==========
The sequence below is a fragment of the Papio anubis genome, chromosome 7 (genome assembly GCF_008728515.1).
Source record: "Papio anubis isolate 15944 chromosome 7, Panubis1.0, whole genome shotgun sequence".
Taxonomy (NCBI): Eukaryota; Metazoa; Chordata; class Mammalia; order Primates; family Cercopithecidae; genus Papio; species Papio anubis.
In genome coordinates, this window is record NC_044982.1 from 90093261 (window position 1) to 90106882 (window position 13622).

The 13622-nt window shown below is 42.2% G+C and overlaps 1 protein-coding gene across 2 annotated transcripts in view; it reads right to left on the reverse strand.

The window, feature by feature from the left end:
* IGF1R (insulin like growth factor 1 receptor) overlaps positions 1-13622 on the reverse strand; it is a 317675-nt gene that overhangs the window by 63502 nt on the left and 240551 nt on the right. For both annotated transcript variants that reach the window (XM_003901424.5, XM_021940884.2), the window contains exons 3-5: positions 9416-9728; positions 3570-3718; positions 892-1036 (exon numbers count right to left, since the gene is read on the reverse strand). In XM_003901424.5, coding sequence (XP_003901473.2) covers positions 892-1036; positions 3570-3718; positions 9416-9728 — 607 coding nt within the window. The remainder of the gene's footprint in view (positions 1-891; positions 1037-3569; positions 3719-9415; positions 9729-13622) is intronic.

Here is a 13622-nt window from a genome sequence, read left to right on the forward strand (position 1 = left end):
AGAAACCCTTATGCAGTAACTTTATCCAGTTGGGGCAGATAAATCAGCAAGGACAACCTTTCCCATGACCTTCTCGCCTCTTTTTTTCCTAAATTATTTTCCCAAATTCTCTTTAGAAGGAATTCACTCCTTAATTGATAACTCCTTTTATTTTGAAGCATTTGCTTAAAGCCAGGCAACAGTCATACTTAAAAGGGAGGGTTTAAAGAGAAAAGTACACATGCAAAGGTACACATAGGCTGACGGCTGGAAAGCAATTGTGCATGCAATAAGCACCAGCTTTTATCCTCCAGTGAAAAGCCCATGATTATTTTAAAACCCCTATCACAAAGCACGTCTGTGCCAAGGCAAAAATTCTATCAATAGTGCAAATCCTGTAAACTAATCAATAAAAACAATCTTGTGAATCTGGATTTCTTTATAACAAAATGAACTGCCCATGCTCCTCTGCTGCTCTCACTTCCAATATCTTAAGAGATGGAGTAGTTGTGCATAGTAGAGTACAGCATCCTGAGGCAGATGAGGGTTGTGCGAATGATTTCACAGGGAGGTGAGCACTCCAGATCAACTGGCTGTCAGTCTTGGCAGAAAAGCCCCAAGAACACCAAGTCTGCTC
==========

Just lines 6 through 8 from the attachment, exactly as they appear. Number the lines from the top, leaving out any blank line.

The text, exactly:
The window, feature by feature from the left end:
* IGF1R (insulin like growth factor 1 receptor) overlaps positions 1-13622 on the reverse strand; it is a 317675-nt gene that overhangs the window by 63502 nt on the left and 240551 nt on the right. For both annotated transcript variants that reach the window (XM_003901424.5, XM_021940884.2), the window contains exons 3-5: positions 9416-9728; positions 3570-3718; positions 892-1036 (exon numbers count right to left, since the gene is read on the reverse strand). In XM_003901424.5, coding sequence (XP_003901473.2) covers positions 892-1036; positions 3570-3718; positions 9416-9728 — 607 coding nt within the window. The remainder of the gene's footprint in view (positions 1-891; positions 1037-3569; positions 3719-9415; positions 9729-13622) is intronic.

Here is a 13622-nt window from a genome sequence, read left to right on the forward strand (position 1 = left end):